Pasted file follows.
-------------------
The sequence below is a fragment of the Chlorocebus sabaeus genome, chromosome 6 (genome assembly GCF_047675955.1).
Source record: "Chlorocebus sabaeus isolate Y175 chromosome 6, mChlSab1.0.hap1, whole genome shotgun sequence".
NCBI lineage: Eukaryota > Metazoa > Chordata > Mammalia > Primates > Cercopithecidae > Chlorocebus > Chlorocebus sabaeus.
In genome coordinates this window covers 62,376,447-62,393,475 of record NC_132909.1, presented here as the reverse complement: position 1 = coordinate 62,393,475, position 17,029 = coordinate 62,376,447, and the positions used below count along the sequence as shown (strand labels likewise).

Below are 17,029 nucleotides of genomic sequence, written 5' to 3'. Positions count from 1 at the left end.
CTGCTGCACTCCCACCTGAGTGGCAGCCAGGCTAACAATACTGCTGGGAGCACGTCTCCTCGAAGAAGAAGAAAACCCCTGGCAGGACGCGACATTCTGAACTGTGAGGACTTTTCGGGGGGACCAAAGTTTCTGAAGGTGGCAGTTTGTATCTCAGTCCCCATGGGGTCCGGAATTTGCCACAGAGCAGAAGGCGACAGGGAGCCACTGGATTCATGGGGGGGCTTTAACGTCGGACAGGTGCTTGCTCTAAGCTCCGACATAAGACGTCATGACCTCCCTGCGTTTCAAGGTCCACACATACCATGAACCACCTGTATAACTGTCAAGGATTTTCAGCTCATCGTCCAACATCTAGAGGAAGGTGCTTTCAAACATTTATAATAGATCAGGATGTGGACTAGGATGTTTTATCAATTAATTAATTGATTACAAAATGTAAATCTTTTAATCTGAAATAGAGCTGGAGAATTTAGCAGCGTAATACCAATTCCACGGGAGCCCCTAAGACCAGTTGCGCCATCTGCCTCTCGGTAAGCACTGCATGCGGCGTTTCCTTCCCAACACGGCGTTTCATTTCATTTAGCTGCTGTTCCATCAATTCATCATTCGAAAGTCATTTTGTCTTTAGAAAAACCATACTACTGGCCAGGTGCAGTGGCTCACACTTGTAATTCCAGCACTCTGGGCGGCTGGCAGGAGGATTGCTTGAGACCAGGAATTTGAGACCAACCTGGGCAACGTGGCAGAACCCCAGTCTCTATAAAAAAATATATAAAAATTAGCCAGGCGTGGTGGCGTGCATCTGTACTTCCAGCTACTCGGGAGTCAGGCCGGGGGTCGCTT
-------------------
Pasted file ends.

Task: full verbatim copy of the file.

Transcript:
The sequence below is a fragment of the Chlorocebus sabaeus genome, chromosome 6 (genome assembly GCF_047675955.1).
Source record: "Chlorocebus sabaeus isolate Y175 chromosome 6, mChlSab1.0.hap1, whole genome shotgun sequence".
NCBI lineage: Eukaryota > Metazoa > Chordata > Mammalia > Primates > Cercopithecidae > Chlorocebus > Chlorocebus sabaeus.
In genome coordinates this window covers 62,376,447-62,393,475 of record NC_132909.1, presented here as the reverse complement: position 1 = coordinate 62,393,475, position 17,029 = coordinate 62,376,447, and the positions used below count along the sequence as shown (strand labels likewise).

Below are 17,029 nucleotides of genomic sequence, written 5' to 3'. Positions count from 1 at the left end.
CTGCTGCACTCCCACCTGAGTGGCAGCCAGGCTAACAATACTGCTGGGAGCACGTCTCCTCGAAGAAGAAGAAAACCCCTGGCAGGACGCGACATTCTGAACTGTGAGGACTTTTCGGGGGGACCAAAGTTTCTGAAGGTGGCAGTTTGTATCTCAGTCCCCATGGGGTCCGGAATTTGCCACAGAGCAGAAGGCGACAGGGAGCCACTGGATTCATGGGGGGGCTTTAACGTCGGACAGGTGCTTGCTCTAAGCTCCGACATAAGACGTCATGACCTCCCTGCGTTTCAAGGTCCACACATACCATGAACCACCTGTATAACTGTCAAGGATTTTCAGCTCATCGTCCAACATCTAGAGGAAGGTGCTTTCAAACATTTATAATAGATCAGGATGTGGACTAGGATGTTTTATCAATTAATTAATTGATTACAAAATGTAAATCTTTTAATCTGAAATAGAGCTGGAGAATTTAGCAGCGTAATACCAATTCCACGGGAGCCCCTAAGACCAGTTGCGCCATCTGCCTCTCGGTAAGCACTGCATGCGGCGTTTCCTTCCCAACACGGCGTTTCATTTCATTTAGCTGCTGTTCCATCAATTCATCATTCGAAAGTCATTTTGTCTTTAGAAAAACCATACTACTGGCCAGGTGCAGTGGCTCACACTTGTAATTCCAGCACTCTGGGCGGCTGGCAGGAGGATTGCTTGAGACCAGGAATTTGAGACCAACCTGGGCAACGTGGCAGAACCCCAGTCTCTATAAAAAAATATATAAAAATTAGCCAGGCGTGGTGGCGTGCATCTGTACTTCCAGCTACTCGGGAGTCAGGCCGGGGGTCGCTT